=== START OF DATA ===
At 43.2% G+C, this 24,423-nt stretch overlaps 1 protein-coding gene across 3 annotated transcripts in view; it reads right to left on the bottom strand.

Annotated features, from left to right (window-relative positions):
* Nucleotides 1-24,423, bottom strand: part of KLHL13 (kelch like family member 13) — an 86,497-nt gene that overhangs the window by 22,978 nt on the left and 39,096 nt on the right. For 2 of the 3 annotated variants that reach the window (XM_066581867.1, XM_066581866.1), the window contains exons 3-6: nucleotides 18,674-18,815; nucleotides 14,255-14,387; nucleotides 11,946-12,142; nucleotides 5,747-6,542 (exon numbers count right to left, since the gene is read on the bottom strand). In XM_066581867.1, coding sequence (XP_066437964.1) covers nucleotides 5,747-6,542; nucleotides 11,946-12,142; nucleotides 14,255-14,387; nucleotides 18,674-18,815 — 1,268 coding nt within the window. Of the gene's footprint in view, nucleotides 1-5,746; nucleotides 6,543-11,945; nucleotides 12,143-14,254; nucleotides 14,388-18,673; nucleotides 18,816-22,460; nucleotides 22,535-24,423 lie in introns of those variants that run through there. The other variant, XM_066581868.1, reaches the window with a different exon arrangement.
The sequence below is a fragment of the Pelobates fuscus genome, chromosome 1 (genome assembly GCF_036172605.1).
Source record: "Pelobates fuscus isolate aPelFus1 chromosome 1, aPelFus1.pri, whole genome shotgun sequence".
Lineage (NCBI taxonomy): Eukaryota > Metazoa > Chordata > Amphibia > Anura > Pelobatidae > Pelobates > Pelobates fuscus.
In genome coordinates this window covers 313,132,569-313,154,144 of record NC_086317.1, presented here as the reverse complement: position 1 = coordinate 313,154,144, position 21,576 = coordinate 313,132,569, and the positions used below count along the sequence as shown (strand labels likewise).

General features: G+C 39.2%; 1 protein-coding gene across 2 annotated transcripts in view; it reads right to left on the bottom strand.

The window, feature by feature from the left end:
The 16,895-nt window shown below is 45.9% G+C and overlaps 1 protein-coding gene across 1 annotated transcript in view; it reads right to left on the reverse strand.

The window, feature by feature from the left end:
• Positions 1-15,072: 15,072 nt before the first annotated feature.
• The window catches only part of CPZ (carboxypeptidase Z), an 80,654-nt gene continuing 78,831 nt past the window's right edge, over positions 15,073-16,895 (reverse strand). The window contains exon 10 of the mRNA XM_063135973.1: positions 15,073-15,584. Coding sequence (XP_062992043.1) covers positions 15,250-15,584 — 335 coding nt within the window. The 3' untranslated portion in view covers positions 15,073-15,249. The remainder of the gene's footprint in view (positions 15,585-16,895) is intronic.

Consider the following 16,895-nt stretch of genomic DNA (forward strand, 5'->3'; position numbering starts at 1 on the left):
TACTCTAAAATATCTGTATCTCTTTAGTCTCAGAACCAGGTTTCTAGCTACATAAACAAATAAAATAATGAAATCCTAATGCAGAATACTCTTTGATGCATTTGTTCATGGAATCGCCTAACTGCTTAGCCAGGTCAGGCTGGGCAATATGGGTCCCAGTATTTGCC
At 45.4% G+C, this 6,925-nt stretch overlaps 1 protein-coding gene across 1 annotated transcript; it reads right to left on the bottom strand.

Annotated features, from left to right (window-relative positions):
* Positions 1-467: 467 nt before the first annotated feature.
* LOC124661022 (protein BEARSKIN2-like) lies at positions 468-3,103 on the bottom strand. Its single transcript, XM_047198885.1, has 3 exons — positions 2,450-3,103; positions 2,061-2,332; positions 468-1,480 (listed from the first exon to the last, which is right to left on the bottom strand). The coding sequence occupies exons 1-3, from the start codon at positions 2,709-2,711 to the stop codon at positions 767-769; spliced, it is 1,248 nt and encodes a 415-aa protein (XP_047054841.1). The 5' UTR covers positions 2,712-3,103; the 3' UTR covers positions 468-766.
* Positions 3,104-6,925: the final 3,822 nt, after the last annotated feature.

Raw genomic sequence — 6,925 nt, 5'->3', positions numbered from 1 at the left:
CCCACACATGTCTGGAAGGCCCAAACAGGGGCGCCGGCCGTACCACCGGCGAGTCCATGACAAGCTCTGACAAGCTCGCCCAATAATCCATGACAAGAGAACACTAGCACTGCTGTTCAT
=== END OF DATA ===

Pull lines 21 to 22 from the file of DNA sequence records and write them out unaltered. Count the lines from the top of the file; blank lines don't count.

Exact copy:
Raw genomic sequence — 6,925 nt, 5'->3', positions numbered from 1 at the left:
CCCACACATGTCTGGAAGGCCCAAACAGGGGCGCCGGCCGTACCACCGGCGAGTCCATGACAAGCTCTGACAAGCTCGCCCAATAATCCATGACAAGAGAACACTAGCACTGCTGTTCAT